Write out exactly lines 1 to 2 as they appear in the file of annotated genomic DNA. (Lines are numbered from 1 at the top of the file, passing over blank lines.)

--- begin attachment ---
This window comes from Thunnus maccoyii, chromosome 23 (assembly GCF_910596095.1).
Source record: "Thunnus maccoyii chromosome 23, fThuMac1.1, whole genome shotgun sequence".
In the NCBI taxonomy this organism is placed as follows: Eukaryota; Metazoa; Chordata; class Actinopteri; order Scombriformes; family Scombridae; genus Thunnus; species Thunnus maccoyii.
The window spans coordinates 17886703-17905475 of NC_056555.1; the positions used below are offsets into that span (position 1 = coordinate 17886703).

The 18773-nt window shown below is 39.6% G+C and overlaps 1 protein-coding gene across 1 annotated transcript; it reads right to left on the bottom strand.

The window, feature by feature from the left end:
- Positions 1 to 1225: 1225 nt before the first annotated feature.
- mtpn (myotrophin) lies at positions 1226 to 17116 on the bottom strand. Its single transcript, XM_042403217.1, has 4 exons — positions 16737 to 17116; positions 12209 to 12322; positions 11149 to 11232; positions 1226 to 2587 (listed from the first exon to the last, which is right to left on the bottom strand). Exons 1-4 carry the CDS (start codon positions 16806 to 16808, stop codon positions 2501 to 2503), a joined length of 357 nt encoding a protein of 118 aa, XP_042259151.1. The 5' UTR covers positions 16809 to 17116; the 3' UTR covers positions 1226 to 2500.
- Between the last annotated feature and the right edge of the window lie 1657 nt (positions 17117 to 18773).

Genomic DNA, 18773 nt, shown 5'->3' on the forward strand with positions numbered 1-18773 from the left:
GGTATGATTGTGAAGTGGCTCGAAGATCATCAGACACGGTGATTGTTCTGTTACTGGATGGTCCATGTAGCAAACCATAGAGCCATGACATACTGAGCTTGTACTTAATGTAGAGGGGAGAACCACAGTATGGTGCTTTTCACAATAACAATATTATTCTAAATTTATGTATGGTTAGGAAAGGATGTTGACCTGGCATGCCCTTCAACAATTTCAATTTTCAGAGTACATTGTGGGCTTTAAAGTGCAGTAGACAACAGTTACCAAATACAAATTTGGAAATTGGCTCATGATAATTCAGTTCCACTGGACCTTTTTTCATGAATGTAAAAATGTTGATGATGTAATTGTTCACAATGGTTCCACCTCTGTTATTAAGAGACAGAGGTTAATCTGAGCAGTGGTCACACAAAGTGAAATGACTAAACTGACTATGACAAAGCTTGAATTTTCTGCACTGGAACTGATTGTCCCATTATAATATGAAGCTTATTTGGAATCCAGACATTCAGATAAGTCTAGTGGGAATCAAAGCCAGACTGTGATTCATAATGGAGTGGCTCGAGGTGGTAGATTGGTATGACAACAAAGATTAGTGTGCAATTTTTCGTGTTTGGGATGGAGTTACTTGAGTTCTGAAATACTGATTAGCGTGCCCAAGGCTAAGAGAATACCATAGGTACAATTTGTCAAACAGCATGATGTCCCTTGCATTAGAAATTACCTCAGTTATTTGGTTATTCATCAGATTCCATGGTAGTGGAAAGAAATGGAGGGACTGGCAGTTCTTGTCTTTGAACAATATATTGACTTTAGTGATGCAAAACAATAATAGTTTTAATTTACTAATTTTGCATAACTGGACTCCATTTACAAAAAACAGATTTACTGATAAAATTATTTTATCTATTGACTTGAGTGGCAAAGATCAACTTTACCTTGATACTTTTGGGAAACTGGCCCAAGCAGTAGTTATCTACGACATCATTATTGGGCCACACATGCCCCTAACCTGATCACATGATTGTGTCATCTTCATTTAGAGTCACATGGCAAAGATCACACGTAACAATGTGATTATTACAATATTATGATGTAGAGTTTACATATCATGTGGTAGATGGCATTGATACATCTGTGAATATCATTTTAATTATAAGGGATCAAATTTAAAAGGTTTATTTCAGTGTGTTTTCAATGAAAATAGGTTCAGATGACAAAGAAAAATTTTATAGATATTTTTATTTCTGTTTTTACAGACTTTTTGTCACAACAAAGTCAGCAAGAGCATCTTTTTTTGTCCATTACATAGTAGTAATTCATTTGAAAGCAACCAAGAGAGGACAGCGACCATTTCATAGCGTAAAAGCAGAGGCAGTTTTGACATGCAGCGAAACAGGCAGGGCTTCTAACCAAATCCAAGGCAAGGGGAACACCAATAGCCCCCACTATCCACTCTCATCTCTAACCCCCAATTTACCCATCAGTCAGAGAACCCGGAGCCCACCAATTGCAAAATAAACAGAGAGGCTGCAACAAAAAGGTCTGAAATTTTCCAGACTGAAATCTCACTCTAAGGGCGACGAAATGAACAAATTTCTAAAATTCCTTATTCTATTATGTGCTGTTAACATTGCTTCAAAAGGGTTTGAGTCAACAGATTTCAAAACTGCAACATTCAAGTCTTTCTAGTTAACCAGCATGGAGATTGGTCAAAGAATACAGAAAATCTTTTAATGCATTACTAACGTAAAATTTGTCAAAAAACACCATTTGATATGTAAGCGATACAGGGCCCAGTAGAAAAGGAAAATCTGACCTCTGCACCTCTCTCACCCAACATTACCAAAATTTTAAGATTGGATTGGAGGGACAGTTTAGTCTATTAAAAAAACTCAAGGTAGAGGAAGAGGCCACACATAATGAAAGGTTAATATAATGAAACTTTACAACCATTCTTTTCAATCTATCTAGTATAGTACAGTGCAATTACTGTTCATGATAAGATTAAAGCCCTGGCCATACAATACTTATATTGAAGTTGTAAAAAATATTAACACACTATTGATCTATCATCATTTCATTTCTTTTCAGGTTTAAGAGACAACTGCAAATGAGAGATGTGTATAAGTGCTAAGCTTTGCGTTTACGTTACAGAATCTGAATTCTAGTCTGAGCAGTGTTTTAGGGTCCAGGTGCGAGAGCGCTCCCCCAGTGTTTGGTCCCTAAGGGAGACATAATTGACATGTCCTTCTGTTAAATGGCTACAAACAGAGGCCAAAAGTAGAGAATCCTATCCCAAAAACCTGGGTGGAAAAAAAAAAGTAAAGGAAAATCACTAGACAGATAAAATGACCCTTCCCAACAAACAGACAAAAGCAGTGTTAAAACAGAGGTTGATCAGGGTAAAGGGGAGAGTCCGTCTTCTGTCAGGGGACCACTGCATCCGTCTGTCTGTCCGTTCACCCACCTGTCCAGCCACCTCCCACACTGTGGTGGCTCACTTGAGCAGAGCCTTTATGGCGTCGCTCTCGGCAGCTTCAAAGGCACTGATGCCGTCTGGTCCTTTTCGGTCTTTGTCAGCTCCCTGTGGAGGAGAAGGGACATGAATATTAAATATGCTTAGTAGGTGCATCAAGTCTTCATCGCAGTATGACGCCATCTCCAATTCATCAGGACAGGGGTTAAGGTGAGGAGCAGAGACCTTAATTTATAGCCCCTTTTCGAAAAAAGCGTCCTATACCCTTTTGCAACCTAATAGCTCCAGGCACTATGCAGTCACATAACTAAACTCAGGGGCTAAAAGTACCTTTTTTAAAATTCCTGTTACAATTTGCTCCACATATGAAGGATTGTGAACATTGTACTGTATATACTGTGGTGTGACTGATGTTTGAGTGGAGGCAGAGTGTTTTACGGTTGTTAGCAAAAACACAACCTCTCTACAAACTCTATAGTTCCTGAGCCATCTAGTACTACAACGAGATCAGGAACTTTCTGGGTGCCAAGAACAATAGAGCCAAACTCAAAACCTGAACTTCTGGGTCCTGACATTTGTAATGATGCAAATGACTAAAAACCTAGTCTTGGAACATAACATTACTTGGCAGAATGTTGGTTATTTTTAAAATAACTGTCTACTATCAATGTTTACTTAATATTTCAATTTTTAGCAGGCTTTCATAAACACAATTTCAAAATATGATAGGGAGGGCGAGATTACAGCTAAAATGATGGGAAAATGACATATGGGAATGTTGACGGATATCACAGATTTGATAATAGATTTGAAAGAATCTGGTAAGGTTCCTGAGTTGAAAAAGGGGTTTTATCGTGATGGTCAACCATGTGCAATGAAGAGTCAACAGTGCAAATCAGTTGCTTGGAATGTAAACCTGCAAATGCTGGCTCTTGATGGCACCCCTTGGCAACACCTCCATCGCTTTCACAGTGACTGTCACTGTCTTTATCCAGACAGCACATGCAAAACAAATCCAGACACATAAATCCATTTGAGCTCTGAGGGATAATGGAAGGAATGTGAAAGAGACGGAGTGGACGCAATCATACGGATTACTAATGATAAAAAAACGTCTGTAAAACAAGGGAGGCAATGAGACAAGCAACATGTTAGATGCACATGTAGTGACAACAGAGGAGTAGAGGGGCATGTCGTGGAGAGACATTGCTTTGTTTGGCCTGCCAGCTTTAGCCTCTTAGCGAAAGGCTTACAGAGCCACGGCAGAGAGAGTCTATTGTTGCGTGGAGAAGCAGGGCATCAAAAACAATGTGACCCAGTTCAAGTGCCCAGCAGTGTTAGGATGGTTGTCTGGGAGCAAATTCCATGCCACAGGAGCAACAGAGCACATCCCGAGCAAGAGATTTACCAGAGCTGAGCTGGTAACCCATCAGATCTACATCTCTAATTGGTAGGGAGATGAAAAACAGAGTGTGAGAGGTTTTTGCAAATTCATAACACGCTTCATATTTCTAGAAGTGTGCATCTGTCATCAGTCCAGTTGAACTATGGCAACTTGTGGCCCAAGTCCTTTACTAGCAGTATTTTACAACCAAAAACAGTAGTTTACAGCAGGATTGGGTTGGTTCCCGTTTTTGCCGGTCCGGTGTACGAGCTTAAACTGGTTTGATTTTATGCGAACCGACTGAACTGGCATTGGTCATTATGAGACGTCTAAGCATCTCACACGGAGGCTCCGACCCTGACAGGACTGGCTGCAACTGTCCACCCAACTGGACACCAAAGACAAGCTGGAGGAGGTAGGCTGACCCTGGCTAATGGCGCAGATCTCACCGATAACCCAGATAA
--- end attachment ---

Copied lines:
This window comes from Thunnus maccoyii, chromosome 23 (assembly GCF_910596095.1).
Source record: "Thunnus maccoyii chromosome 23, fThuMac1.1, whole genome shotgun sequence".